Working memory is involved not only in academic tasks, but also in countless aspects of everyday life, as one holds briefly in mind the continuing flow of perceptions of current external events—sounds just heard, images just observed, impressions just formed. Akira Miyake and Priti Shah (1999) describe how working memory plays a crucial role in moment-by-moment integration of memories held "internally" in long-term memory stores and those transient memories currently coming in from "external" sources:

During the performance of many (if not all) complex everyday cognitive tasks, the processing of external information and internal information needs to interact dynamically, going back and forth between information distributed across the internal mind and the external world. . . . Working memory . . . may serve as the important interface between external representations and internal representations. (p. 466)

Problems with integrating internal and external information can have a substantial influence on one's ability to link new information being acquired with other information already in mind. One illustration is a student who had great difficulty taking his SAT, a test required for college admission.

I took my SAT last week. I know I did really poorly because I wasn't able to finish a bunch of the reading comprehension questions. They give you this passage of three or four paragraphs to read and then you have to answer five multiple-choice questions about what you have just read. Most of them are really dense reading, with lots of details. And the questions are tricky, often hinging on very specific details in the text.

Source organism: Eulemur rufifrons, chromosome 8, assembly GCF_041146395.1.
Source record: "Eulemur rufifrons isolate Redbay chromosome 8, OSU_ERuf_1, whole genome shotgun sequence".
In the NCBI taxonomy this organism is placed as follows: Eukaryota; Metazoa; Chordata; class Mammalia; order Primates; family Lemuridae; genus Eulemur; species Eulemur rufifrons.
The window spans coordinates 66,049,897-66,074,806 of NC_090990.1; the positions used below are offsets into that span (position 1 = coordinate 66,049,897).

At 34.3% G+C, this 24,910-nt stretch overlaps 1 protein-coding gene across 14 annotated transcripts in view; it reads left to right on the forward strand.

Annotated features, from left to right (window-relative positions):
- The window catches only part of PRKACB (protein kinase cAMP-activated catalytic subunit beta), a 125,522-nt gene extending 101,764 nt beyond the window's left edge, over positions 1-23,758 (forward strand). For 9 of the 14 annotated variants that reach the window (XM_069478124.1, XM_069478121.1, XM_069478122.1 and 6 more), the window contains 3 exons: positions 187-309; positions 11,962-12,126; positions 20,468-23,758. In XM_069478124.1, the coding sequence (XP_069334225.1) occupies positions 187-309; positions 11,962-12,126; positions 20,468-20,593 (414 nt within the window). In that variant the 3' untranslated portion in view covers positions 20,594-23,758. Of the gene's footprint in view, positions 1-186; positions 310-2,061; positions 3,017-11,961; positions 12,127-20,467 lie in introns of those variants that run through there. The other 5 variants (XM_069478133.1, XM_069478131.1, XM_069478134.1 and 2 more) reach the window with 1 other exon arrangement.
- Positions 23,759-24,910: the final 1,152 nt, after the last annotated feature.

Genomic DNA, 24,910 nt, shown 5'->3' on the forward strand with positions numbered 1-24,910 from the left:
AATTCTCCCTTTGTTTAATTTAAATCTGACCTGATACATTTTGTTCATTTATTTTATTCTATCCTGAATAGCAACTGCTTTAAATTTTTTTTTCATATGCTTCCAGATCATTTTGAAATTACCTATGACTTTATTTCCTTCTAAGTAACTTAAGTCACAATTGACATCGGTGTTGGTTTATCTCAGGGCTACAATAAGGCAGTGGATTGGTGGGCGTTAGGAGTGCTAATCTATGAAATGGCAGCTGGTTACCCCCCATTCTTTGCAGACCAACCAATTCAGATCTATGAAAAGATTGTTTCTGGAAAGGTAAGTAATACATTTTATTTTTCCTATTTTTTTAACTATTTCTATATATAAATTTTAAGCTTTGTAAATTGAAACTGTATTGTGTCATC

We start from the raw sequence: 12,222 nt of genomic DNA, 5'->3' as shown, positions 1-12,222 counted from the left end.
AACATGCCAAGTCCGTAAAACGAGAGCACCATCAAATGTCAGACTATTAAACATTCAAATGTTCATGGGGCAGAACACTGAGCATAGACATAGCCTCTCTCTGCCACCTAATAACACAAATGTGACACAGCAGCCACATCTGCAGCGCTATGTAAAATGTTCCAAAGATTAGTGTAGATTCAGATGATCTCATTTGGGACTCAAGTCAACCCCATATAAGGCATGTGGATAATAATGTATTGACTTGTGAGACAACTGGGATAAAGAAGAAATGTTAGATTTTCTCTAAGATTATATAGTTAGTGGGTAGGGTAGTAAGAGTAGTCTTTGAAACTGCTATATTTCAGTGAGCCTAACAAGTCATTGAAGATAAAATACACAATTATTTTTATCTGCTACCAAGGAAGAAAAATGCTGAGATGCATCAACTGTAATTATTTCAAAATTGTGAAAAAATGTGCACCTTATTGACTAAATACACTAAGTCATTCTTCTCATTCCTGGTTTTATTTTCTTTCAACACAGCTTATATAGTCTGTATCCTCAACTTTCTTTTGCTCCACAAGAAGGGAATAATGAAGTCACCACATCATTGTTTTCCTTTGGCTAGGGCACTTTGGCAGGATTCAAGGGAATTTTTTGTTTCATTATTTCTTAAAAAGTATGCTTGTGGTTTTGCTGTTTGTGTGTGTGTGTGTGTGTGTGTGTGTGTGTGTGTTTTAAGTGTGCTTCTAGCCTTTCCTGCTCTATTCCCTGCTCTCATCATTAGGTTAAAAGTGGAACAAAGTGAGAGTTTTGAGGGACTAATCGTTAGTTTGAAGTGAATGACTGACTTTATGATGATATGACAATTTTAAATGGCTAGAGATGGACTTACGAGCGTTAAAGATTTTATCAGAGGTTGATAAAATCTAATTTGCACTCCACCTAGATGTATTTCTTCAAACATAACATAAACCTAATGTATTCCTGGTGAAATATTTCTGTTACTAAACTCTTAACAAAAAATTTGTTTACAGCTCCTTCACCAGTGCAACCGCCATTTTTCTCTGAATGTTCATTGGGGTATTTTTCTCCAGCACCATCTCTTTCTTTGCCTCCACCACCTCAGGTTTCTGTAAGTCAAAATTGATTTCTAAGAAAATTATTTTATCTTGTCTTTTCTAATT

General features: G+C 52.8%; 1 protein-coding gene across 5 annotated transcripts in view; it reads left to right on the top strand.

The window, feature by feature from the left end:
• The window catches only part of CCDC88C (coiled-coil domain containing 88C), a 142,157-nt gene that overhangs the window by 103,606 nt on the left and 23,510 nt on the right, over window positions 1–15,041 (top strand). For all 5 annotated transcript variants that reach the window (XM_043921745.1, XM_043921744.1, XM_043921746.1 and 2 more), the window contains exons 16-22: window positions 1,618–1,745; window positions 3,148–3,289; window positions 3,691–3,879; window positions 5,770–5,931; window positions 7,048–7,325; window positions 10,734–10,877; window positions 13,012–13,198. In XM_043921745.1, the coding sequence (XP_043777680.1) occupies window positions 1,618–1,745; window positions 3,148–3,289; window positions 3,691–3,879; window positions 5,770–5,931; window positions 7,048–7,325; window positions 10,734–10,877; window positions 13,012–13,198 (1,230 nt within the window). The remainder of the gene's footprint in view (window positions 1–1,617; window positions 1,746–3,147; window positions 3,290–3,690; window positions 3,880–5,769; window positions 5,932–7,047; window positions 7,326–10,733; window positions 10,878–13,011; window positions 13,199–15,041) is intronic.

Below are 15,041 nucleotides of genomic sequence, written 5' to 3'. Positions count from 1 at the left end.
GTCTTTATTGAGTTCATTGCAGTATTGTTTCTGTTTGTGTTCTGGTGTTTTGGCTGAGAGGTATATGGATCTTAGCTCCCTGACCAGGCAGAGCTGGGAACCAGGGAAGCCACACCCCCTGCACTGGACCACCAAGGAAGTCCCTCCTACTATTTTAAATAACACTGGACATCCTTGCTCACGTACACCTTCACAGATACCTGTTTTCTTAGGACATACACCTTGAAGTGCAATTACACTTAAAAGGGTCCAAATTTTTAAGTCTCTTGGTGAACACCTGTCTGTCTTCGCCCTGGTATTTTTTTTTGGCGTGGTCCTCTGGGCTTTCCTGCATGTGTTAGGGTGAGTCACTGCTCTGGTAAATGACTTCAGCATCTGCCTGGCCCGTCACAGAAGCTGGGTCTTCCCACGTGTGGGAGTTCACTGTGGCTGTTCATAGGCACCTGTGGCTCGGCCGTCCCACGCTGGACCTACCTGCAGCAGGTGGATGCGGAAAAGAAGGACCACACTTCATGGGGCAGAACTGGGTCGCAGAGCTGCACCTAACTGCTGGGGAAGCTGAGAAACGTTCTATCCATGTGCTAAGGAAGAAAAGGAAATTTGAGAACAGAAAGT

It took me so long on each question! I couldn't remember what I had just finished reading. I would read the passage and then for each question I needed to read it all over again to find the answer. I had to keep reading this same passage over and over again. I tried reading the questions first so I'd know what details to look for, but by the time I did that and then got back to the paragraphs, I had forgotten the questions. This kind of thing happens to me a lot.

Sometimes this need to reread is due to the "passive reading" problem described in the vignette earlier in this chapter. In other situations, it appears that the reader has actively engaged with the text, but is simply not able to hold its meaning in mind while reading subsequent parts or when addressing questions immediately following the reading.

The difference between problems of working memory and problems of insufficient attention has been a matter of debate among researchers. Neuroscientists studying memory functions have argued that what is currently referred to as working memory is not simply a memory unit of the mind, but a complex system that involves both "working attention" and "working memory" serving together to manage the continuous flow of information in the mind. Chronic impairments in this complex system are an important aspect of the ADD syndrome.